Un bosque de mujeres/A forest of womyn

Zapatista star that greets you as one enters the caracol
Zapatista star that greets you as one enters the caracol

I heard the music in my dreams first and woke to the familiar sound of an accordion playing. It was the third night of me sleeping on the land and in a tent, that in itself was a first for me. They were playing the infamous “Caminos de Michoacan” and as I sat up my eyes filled with tears of joy. As a Michoacana- rooted person, I felt so much pride and gratitude for just being there.

the amazing and unforgettable Banda Rebelde. They woke me up many nites and appear in my dreams still.

I got up and made my way to the bathroom, passing the stage where Banda Rebelde (Rebel Band) was filling the air with more music. Instead of going back to my tent to sleep, I stood among the crowd and swayed my somewhat sleepy hips to the music. They played four more songs for us before it went quiet. I walked back to my tent with a big smile on my face and just prayed in gratitude for everyone and everything. I had finally made it and was immersed ever so briefly in the world of the Zapatistas.

I had the huge privilege and honor of attending the Primer Encuentro Internacional Politico, Artistico, Deportivo y Cultural de Mujeres que Luchan. (First International Political, Artistic, Sports and Cultural Gathering of Womyn who Struggle.)

Zapatista womyn and author (with pen) listening to opening speech

In attendance were approximately 5,000-10,000 womyn from all over the world. We were hosted by 2,000 Zapatista womyn (womyn is the non-patriarchal spelling) at one of five of their caracoles ( the term Zapatistas use when referring to their autonomously protected lands) about four hours outside of San Cristobal de las Casas in Chiapas, Mexico. For three magical and unforgettable days in March, we became part of a whole new world that the Zapatistas have been cultivating for over 20 years. There were over 200 workshops that were given for two of those days-topics ranged from decolonizing HIPS, how to make moon pads, weaving our stories and the importance of gender fluidity in all struggles.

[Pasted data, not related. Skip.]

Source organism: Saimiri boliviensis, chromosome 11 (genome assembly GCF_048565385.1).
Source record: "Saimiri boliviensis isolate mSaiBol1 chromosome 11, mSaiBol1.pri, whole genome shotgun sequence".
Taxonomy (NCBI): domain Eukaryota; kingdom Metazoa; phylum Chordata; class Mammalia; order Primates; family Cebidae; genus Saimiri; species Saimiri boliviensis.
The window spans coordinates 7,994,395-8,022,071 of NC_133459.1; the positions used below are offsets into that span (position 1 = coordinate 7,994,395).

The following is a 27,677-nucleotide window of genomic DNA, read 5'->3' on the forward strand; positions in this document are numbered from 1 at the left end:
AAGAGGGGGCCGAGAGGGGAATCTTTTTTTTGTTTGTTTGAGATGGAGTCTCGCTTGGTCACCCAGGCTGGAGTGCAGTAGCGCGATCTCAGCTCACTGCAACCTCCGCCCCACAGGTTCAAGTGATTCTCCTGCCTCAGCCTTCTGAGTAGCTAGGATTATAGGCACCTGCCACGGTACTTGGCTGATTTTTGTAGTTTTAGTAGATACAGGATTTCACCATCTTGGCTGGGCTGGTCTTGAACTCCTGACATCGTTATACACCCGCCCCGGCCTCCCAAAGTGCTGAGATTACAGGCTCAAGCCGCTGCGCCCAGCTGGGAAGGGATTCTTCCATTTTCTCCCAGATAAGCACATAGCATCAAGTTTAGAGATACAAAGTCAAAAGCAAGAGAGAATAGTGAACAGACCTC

For those who don’t know, Zapatistas are a group of indigenous- led warriors who represent themselves as the original indigenous protectors of the land in the Mexican state of Chiapas. (Zapatistas take their name in honor of the fabled Emiliano Zapata (1849-1919) of the Mexican Revolution (1910-1920) who believed and fought because he firmly believed that the land belongs to the folks who actually work it.)

translation- for a world where we are socially equal, humanely different and totally free

On New Years Day 1994, they took an epic militant stance to protest NAFTA (North American Free Trade Agreement) going into effect. Knowing full well that NAFTA,  like so other many papers/treaties, would NEVER benefit those who actually work the land. It decimated the livelihoods of a huge population of folks who made a living off of the land. They wear masks to show they are one community and to protect their identities from government officials.

“Being conscious is a fight /struggle.”

Its devastation continues in this very moment. Whole communities, many indigenous, lost any meager profits they made as global corporations moved in, literally destroying and contaminating lands and people in their rush to sell their “products” globally. For centuries the indigenous communities in Mexico especially in Southern Mexican states’ (Oaxaca, Chiapas, Yucatan, Quintana Roo,Tabasco) precarious existences have been dependent on the land, just like all ancestors. When the food supply died out, they were forced to migrate farther north. How else do you explain the explosion of forced migration that happened after 1994, not just from Southern Mexican, but from many other indigenous and mestizo communities farther south into El Salvador, Guatemala and Honduras?